Repeated antibiotic courses can alter childhood development, study shows

Not only can overuse of common antibiotics contribute to the growing level of antibiotic resistance, it can also have a significant effect on childhood development, according to a recent study published in Nature Communications.

Researchers from NYU Langone Medical Center in New York City tested the use of common antibiotics on mice to see the effects multiple rounds of antibiotics could have on human children. To do so, they gave mice three short courses of amoxicillin, tylosin (which is not given to human children but mimics a common antibiotic class, macrolides), or a mixture of both. A control group of mice received no antibiotics at all.

They found that female mice treated with the antibiotics gained more weight and developed larger bones than untreated mice. Both drugs also disrupted the mice's gut microbiome.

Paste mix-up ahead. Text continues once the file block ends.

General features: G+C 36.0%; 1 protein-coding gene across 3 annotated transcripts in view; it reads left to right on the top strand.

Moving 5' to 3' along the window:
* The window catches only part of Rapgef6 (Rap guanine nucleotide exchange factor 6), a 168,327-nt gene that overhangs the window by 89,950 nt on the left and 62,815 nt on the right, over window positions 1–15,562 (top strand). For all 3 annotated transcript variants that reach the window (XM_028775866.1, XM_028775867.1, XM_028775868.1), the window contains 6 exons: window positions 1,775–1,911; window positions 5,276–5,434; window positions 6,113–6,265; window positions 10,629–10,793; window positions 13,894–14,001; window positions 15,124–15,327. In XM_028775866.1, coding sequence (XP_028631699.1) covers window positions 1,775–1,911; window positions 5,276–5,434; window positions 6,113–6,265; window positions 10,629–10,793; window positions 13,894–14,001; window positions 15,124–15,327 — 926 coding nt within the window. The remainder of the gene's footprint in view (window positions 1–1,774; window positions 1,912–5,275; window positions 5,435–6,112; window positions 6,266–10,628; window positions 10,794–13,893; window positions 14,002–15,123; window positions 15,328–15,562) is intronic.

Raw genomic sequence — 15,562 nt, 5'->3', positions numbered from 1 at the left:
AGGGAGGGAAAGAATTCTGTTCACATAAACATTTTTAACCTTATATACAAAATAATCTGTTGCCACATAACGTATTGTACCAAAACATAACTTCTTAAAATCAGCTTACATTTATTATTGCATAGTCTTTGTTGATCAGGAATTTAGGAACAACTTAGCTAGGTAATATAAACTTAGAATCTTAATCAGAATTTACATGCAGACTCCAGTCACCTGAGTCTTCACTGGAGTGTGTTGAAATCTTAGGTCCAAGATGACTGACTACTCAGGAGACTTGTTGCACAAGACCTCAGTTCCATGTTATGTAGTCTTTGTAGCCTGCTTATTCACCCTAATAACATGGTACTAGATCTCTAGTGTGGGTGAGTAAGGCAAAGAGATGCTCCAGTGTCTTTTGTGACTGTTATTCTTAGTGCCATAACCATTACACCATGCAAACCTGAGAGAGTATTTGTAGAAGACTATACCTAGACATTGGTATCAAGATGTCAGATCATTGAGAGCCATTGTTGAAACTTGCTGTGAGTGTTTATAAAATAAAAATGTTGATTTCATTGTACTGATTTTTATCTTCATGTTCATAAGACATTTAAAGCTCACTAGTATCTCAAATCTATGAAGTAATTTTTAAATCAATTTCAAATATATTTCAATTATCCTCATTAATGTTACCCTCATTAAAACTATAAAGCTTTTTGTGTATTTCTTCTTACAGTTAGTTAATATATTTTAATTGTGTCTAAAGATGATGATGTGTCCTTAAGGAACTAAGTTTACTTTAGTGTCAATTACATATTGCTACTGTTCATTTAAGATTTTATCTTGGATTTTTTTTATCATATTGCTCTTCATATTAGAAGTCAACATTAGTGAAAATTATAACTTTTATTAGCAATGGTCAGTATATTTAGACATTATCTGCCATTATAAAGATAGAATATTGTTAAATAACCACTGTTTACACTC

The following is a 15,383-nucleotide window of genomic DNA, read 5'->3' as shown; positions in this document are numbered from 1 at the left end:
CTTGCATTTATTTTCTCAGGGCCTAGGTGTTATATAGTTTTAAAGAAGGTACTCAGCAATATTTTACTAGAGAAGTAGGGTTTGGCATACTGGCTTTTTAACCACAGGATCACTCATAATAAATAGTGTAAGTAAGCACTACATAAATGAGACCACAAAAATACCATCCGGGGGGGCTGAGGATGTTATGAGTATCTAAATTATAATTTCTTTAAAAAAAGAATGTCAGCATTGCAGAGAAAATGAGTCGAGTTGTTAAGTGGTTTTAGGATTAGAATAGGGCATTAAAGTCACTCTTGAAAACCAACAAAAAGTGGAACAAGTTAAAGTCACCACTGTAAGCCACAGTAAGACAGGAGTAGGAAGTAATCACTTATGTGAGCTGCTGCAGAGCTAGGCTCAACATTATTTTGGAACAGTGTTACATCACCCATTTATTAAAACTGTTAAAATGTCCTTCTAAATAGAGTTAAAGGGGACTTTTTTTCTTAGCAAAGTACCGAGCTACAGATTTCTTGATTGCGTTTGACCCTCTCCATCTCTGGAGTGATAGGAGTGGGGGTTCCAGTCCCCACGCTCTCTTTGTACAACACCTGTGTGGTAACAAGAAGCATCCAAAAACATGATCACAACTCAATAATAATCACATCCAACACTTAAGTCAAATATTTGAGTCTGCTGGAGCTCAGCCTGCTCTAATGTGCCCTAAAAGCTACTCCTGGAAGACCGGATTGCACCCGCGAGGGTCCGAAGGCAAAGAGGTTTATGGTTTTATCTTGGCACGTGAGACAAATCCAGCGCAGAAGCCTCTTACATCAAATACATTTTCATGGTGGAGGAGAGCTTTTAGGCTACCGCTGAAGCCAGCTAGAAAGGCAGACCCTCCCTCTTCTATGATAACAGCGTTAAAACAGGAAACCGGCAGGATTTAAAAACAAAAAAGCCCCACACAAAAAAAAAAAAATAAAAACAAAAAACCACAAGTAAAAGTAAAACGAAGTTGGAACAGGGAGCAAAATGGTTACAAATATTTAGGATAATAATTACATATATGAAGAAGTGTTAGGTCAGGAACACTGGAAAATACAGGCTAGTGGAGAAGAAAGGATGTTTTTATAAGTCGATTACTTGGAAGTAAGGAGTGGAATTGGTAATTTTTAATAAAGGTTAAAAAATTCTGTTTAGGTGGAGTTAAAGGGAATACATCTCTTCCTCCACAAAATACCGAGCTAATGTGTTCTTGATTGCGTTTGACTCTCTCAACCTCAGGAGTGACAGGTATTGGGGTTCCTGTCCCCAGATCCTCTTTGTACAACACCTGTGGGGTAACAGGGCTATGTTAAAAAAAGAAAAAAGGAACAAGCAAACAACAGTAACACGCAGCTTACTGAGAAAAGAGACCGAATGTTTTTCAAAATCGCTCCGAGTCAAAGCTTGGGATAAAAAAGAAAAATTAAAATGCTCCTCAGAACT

While the researchers cautioned that the study was limited to mice, they believe its findings point to the fact that children exposed to antibiotics early in life can bare the effects in their development.

According to a study author, the average child in the U.S. receives 10 courses of antibiotics by the time they turn 10.

"We've been using antibiotics as if there was no biological cost," said Martin Blaser, MD, the study's senior author. But the study results show that use of these drugs in children could predispose them to obesity and have other effects.

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